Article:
An emerging approach is the so-called behavior-based or activity-based programs that aim to change the way consumers use and maintain energy systems and equipment. Behavior-based interventions exploit the fact that people’s energy choices are influenced by social and psychological norms at least as much as economic factors, such as the price of energy, equipment cost, and income. They’re about using only as much energy as needed to maintain a certain level of service, without sacrificing comfort or productivity. They aren’t so much about forgoing consumption as they are about avoiding waste. By having detailed, timely information on energy use and knowing what to do with it, the theory goes, consumers would take the necessary measures to improve efficiency. In other words, to quote the wisdom attributed to John Kenneth Galbraith, “things that are measured tend to improve.”
But information and feedback are only parts of the story. Utilities have been providing customers with information about their consumption since the early 1980s, in the forms of free energy audits and home energy reports with energy-saving tips. What sets apart this new breed of behavior-based programs is that feedback can now be offered in nearly real-time, owing to advanced metering and communication technologies. Another difference is that these programs now can achieve better results by going beyond providing information, and systematically showing consumers how to act on the information, providing data about the effect of their action, and, critically, rewarding them when their actions produce positive results.
Although the ideas about behavior change are important in their own right, they can be particularly effective when they complement available technology-based programs, by motivating participation among consumers. This is another reason that behavior-based initiatives, once merely a nice sideline in energy-efficiency program design, are beginning to assume a central role in energy-efficiency planning and policy making. Many program administrators are now deploying behavior-based programs, especially where advanced metering infrastructures are being rolled out. More intriguing still is how these ideas are being extended to the commercial and industrial sector, through activity-based program initiatives that show these customers how to factor energy management into their normal operations.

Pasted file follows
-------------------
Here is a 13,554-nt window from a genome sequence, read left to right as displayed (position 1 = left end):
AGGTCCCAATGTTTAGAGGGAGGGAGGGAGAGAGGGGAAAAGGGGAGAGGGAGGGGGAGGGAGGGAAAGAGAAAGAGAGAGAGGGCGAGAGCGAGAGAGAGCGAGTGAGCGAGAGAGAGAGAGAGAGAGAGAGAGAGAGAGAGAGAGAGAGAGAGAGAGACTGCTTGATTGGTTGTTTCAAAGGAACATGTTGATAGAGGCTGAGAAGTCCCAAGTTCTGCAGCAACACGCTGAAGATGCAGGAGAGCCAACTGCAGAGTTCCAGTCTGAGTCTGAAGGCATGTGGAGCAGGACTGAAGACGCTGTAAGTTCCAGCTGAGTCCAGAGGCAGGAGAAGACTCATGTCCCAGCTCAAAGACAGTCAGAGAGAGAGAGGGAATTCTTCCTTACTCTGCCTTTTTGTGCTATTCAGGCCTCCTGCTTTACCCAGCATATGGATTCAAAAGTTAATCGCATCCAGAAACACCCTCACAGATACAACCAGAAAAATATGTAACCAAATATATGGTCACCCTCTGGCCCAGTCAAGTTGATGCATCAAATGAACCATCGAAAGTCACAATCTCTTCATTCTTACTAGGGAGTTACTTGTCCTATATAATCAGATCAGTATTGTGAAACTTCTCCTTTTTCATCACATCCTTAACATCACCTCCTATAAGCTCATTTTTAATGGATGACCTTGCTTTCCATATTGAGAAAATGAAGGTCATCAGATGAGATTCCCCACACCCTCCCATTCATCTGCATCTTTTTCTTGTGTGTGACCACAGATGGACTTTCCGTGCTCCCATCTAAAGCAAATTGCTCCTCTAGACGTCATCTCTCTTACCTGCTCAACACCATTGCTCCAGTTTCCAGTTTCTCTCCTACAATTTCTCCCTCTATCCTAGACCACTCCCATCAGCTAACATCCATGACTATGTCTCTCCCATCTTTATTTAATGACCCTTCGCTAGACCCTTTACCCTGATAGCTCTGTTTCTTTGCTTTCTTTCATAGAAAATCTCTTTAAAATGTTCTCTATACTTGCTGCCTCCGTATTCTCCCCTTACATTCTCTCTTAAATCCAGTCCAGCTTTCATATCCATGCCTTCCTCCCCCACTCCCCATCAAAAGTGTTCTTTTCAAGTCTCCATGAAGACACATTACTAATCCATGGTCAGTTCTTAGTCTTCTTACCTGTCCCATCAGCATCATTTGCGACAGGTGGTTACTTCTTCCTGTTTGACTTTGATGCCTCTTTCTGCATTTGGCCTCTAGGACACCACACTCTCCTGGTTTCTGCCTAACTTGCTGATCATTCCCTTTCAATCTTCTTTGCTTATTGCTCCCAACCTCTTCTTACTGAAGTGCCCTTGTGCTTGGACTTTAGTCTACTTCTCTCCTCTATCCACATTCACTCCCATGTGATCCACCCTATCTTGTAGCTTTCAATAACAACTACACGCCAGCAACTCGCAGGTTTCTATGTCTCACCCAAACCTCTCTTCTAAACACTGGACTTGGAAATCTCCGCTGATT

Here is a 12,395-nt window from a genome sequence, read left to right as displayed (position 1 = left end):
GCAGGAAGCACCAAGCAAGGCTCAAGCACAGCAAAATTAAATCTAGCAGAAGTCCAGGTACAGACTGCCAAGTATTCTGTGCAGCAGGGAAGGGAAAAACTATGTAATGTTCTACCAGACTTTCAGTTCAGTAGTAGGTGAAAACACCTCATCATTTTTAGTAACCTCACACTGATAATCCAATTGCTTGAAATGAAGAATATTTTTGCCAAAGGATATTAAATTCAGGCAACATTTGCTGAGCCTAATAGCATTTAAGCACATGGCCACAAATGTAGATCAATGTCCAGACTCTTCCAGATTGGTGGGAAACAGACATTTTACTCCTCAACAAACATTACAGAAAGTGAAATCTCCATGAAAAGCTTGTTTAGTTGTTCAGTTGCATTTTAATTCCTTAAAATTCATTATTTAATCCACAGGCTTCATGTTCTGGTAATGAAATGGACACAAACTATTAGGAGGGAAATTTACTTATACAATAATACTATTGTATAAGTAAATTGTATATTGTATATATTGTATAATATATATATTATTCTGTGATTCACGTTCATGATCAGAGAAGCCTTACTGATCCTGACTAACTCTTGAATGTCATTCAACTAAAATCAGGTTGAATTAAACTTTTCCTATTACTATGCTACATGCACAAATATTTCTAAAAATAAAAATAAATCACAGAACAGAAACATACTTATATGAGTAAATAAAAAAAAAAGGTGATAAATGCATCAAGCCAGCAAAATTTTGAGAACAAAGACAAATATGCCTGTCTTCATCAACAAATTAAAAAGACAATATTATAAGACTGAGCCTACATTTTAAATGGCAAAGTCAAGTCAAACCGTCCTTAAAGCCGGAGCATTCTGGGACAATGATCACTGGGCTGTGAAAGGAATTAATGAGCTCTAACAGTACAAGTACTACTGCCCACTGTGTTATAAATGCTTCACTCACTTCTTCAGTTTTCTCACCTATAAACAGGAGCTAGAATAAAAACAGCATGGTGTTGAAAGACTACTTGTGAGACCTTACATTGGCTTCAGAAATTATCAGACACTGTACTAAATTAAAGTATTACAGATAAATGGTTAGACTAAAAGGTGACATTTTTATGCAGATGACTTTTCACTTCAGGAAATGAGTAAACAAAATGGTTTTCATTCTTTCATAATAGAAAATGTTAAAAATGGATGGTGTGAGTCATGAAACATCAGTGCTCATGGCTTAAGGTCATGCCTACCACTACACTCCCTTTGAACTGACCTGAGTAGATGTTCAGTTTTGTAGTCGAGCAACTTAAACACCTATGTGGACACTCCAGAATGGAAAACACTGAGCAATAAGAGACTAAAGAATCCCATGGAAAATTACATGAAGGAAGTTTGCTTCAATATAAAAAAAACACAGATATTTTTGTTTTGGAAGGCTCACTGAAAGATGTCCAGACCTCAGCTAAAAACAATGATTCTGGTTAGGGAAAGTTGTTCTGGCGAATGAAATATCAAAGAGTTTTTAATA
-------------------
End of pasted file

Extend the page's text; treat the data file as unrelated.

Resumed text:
Opportunities in Waste
Of the nearly 100 quads (quadrillion Btu) of energy America consumes each year, fully one-third goes into manufacturing. Remarkably, the largest producers of energy are also the largest consumers of energy: the petroleum and coal production subsectors account for nearly one-third of the entire energy input into industrial production. The chemicals subsector is the second-largest user of energy, accounting for another quarter of the sector’s energy consumption. The next three highest shares of industrial energy use are claimed by pulp and paper (13 percent), primary metals (8 percent) and food processing (7 percent).
Energy systems such as compressed air, pumping, and fans—referred to collectively as motor systems—as well as process heating systems, steam systems, and cogeneration are integral to the manufacturing process and can be found to varying degrees in virtually all industries; they form, in effect, the backbone of the industrial production process. These systems account for more than 85 percent of the energy used in the industrial sector.
As an excellent study sponsored by DOE in 2004 explains, not all of the energy delivered to these processes is converted into usable work. Nearly one-third of the energy input into these processes is wasted. The bulk of energy losses occur in process heating, which is composed of steam and cooling systems. In motor systems, which represent 13 percent of total energy end-use in manufacturing and mining, only 45 percent of the energy input is delivered to processes; the remaining 55 percent is lost to inefficiencies in motor-driven equipment, motor windings, and distribution systems. For steam systems, losses are only marginally lower, with 45 percent of the input energy lost before the steam reaches point of use.
Overall, about 32 percent of the energy input to plants is lost inside the plant boundary, prior to use in the intended process. These losses are significantly larger for electricity, once power system inefficiencies in generation—as much as 75 percent for older steam-based systems and up to 40 percent or more for state-of-the-art gas turbines—and transmission and distribution losses of 7 percent or more are taken into account. Factoring in off-site losses, a staggering 80 percent total energy input into manufacturing goes to waste; in other words, only one of every five units of energy entering a power plant is transformed into useful work in manufacturing production.
The diverse and widespread use of energy systems across the industrial sector, with their inherent inefficiencies, creates vast opportunities for energy-efficiency improvements with potentially significant savings potential. Equipment manufacturers have steadily improved the performance of individual system components, particularly motors, to the extent that a rather small improvement potential of between 2 and 5 percent remains today. The rest of these losses, roughly 50 percent of the total energy supplied to motor systems, occur during the conversion of motor energy to useful work. To be sure, some of these losses are inherent in the energy conversion process, but the bulk of these are avoidable inefficiencies.